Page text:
The Hannibal football team roared back from 13 points down to escape Mexico with a 20-19 win last season.

That one point proved the deciding factor in Hannibal's third straight North Central Missouri Conference championship as the Pirates finished one game ahead of their rival Bulldogs in the final standings. 

Heading into Friday night, when the two programs meet again for a 7 p.m. kickoff at Porter Stadium, Hannibal coach Mark St. Clair expects conference implications to be on the line once again.

Hannibal has won three straight games against Mexico by a combined total of just 16 points. The past six matchups dating back to 2013 have all been decided by eight or fewer points.

St. Clair expects the margin for error to remain slim.

“Mexico is a good football team,” the veteran coach said. “They're going to be in the top two or three in the conference, for sure.”

The path for Hannibal (2-1, 1-0) to defend its NCMC dominance may very well require stopping Mexico (2-1, 1-0) and its dynamic offense. The Pirates are fresh off a 26-7 win at Boonville, while coach Steve Haag's Bulldogs trampled Marshall 55-14 last week with a balanced attack of 245 yards passing and 180 yards rushing.

Mexico senior quarterback Jonathon Grubb has thrown for four touchdowns strikes through three weeks this year, while Cameron Holman has been a do-it-all standout for the Bulldogs with 505 all-purpose yards and seven total touchdowns. Holman ran for two touchdowns in last year's game against Hannibal, including a 65-yard scamper on Mexico's first drive.

“They run downhill on offense and they have the speed to beat you deep,” St. Clair said of his upcoming opponent. “You've got to be able to stop the run because they're going to run downhill at you all night long. And then you've just got to have an awareness about you that they can go deep. We've got read our keys and make sure we're doing the little things right.”

Hannibal proved to have little problem with that last Friday against Boonville, when the Pirates held the hosts off the board through the first three quarters. The Hannibal defense, which was exploited by Helias and Quincy Notre Dame for big plays in its first two games this season, allowed just 12 first downs, forced three fumbles and even provided scoring with Kevin Campbell's third-quarter pick-six.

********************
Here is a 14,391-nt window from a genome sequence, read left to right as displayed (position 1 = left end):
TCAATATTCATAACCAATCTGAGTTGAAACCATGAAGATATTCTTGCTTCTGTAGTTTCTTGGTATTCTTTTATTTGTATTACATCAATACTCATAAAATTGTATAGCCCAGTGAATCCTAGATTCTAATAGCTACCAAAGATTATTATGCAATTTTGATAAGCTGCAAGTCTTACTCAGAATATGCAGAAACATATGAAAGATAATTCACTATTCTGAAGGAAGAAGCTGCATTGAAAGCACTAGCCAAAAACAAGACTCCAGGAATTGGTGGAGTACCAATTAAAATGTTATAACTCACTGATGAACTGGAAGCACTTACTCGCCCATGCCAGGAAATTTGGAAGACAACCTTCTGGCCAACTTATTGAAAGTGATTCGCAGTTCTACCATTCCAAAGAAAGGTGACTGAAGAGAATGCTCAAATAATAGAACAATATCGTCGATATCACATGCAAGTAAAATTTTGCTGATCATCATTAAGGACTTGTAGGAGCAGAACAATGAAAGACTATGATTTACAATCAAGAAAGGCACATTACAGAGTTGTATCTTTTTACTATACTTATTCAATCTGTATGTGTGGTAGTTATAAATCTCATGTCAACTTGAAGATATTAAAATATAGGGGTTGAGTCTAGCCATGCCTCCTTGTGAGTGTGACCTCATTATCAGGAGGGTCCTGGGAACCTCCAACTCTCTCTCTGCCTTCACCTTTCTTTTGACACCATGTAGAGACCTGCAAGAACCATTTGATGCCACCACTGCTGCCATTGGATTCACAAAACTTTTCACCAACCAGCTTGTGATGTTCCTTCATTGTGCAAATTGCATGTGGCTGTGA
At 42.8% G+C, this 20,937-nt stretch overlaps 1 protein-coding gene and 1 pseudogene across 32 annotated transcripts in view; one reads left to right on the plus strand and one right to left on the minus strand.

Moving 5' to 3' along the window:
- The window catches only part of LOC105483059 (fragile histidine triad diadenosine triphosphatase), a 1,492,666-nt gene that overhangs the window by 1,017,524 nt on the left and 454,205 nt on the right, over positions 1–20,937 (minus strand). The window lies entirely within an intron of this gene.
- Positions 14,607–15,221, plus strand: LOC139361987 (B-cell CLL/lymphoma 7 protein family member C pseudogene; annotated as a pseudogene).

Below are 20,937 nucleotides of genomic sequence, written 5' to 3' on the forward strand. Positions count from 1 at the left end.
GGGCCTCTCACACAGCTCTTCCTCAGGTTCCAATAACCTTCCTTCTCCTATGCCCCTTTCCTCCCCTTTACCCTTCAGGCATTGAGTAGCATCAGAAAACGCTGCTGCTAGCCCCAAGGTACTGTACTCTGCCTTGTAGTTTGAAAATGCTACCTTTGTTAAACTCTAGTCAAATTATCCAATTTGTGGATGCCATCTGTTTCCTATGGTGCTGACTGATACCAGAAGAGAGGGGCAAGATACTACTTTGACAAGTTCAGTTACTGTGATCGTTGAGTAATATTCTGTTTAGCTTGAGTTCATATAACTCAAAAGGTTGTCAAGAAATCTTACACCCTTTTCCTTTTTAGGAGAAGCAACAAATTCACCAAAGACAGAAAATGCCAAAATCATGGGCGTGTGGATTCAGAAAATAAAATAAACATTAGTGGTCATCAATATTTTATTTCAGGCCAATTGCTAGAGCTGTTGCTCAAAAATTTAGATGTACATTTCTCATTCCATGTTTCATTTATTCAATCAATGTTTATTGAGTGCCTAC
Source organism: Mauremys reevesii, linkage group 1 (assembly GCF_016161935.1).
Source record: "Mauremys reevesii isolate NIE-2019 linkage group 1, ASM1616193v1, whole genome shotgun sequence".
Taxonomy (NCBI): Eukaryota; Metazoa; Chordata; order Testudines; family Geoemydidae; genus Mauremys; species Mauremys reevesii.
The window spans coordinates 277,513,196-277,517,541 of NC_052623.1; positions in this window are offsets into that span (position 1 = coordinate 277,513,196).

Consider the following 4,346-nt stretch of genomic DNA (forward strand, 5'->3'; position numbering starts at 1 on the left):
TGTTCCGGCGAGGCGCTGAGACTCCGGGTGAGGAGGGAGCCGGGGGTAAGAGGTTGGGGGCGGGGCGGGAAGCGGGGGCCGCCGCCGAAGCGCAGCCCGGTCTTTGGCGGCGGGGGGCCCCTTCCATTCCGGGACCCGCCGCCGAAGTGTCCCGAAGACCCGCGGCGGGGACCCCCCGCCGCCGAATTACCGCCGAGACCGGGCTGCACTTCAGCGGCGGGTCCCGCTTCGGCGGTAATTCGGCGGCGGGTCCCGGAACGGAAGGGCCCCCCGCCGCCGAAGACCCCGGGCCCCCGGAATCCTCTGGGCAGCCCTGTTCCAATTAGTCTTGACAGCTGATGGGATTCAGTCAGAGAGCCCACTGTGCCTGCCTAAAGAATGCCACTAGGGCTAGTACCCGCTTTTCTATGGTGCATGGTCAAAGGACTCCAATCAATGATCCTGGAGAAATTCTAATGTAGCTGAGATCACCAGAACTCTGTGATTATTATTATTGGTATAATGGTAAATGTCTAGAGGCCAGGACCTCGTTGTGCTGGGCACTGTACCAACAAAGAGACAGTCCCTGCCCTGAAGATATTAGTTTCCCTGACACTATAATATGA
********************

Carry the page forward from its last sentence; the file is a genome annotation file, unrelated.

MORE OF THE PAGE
Campbell led Hannibal with 10 tackles last Friday, followed by Braden Schlueter with nine and Dante Reading with six. Bradley McCollum recorded 2 1/2 tackles for loss. 

“We feel like we've gotten better every week on defense,” mentioned St. Clair. “Our aggression level is getting better, our pad level is lowering, which is really important. We've just got to discipline ourselves and have an awareness about us on the defensive side and think like a coach out there and understand situations and get our eyes where they belong. On defense, eyes are the key. We've got to see the play, we've got to read our keys and we've got to react.”

St. Clair noted that every member of his defense must be locked in for the unit to achieve success.

He likens his point to a stack of dominoes.

“You stack 'em up, and if you pull one out, it doesn't work,” he said. “We've got to have all 11 people doing their job and going 100 miles an hour. We can't have one person not doing things exactly right because things break down. The old adage is if the play starts right, it'll end right. If we're ready for the play and we're all in good stances, we like our chances. But we can't have breakdowns.” 

Junior quarterback Gabe Worthington took the keys to the Hannibal offense last week, completing 10-for-13 attempts for 241 yards and three first-half touchdowns — the first to tight end Evan Allen and the next two to receiver Will Whitaker. Senior Wyatt Waelder, who also has spent time under center this season, starred as a wideout with four catches for 74 yards. 

“Again, we still have two quarterbacks that we're pretty confident in,” St. Clair said. “Our ability to throw the ball has a lot to do with the fact that we're running better routes. We are delivering the ball, but we're doing a lot better job protecting the quarterback, running routes and getting open. That makes a big difference.”

With running backs Billy Smashey and JaQuez McGruder each averaging more than 70 yards rushing per game, the Pirates possess a dual-threat attack.

“We're a work in progress, but we're making strides,” said St. Clair. “How fast we make those strides is solely dependent on our ability to be here everyday with the right frame of mind so we start having not just the physical skills but the awareness we need to play at a high level.”